Once ordering is done, you’ll take a seat in the beautiful and stylish dining room. You’ll be greeted and checked on by passing team members, and food will be delivered by the same staff who prepared it, on whimsically illustrated enamel plates from Mexico City.
Thus far, Cox says the response has been extremely positive, and the team is listening carefully to customer feedback for things that can be tweaked. To gather more input and help the staff get comfortable before the officially opening in May, the restaurant will hold a few more surprise practice tastings. So watch Cult Taco’s instagram feed and keep an eye out for the tell tale opening in the restaurant’s metal gate around dinner time. Then poke your head in and enjoy!
“A lot of people feel that modern is the antithesis of soulful,” Cox says. “My mission for Cult Taco is to break down that idea and show that something modern can be artistic and beautiful.”
SARAH WOOD—founding editor and publisher of Edible Monterey Bay—has had a life-long passion for food, cooking, people and our planet.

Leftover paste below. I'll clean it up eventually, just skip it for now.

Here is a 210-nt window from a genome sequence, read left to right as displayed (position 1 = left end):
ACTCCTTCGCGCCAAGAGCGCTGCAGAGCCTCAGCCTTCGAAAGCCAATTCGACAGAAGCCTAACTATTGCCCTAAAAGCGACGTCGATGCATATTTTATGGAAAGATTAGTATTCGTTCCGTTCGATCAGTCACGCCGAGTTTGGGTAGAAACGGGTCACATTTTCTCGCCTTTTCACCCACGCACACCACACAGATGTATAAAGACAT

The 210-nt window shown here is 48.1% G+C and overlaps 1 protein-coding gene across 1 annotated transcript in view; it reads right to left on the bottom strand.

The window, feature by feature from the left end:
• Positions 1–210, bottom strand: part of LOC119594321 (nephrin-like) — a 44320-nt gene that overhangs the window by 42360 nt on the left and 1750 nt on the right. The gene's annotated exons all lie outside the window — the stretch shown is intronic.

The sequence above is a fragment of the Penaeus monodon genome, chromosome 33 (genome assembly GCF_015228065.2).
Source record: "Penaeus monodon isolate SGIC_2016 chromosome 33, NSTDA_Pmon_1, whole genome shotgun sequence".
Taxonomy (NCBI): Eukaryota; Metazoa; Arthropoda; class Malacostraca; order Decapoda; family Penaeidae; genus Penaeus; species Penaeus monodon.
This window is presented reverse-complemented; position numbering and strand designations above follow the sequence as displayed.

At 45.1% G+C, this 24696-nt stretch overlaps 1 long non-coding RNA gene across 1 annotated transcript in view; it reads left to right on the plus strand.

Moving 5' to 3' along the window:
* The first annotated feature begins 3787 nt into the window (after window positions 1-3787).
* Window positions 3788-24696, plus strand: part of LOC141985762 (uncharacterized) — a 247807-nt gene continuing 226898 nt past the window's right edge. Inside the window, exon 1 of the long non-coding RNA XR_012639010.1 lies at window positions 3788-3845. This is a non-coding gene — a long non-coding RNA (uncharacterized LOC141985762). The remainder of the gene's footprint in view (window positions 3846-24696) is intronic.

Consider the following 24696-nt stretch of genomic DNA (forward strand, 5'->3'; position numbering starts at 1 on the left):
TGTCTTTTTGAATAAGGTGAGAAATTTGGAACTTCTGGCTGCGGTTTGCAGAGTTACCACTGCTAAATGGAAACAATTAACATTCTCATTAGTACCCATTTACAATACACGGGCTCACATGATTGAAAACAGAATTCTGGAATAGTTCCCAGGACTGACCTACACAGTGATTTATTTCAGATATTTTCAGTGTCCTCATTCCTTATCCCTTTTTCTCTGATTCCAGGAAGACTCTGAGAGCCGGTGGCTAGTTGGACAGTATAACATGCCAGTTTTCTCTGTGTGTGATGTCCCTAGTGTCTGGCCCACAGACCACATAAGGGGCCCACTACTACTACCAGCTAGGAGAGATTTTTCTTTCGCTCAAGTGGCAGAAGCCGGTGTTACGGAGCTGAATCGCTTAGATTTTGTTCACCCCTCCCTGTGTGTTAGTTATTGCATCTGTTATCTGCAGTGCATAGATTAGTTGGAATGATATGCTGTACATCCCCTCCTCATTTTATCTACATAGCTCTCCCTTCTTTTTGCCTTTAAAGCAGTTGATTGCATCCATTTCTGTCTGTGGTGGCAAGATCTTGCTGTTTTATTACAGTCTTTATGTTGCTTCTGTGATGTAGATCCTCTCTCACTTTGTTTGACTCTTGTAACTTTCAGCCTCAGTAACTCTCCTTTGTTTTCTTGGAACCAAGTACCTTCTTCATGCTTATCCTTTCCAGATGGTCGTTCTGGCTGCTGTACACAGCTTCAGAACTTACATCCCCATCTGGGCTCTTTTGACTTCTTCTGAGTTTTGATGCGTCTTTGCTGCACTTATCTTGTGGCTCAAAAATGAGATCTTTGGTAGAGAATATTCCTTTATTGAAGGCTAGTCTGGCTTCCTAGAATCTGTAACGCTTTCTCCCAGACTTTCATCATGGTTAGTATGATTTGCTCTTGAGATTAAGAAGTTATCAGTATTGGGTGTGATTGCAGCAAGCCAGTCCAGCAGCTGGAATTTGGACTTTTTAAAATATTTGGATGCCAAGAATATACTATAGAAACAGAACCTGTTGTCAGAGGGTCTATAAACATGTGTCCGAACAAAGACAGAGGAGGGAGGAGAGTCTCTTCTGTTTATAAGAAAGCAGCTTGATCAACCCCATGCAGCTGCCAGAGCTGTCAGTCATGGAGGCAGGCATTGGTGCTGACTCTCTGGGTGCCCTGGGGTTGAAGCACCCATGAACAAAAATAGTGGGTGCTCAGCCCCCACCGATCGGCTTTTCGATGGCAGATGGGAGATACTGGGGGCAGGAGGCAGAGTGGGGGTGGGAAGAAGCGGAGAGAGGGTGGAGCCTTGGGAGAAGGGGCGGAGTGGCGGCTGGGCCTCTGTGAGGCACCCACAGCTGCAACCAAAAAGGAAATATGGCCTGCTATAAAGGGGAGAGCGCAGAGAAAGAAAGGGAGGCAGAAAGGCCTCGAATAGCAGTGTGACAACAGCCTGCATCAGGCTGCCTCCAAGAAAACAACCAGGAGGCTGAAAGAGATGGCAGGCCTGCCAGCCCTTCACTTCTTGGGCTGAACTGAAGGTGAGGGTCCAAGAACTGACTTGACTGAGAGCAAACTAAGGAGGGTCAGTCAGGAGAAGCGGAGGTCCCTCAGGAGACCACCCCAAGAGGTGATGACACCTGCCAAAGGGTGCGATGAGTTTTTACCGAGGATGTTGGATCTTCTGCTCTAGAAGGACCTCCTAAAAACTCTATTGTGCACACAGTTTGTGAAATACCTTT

She planted her first organic garden and cared for her first chicken when she was in elementary school in a farming region of Upstate New York.
Wood spent the early part of her career based in Ottawa, Canada, working in international development and international education. After considering culinary school, she opted to pursue her loves for writing, learning about the world and helping make it a better place by obtaining a fellowship and an MA in Journalism from New York University.
While working for a daily newspaper in New Jersey, she wrote stories that helped farmers fend off development and won a state-wide public service award from the New Jersey Press Association for an investigative series of articles about a slumlord who had hoodwinked ratings agencies and investment banks into propping him up with some early commercial mortgage securitizations. The series led Wood to spend several years in financial journalism, most recently, as editor-in-chief of the leading magazine covering the U.S. hedge-fund industry.
Wood could not be happier to now be writing and editing articles about the Monterey Bay foodshed and the amazing people who help make it so vibrant and diverse. And, after spending much of her adult life gardening on fire escapes, she’s very glad to be planting in the ground again.
Wood lives with her husband, Rob Fisher, a fourth-generation Californian, and young daughter in Carmel Valley. Their favorite meal is a picnic dinner at Pt. Lobos State Reserve.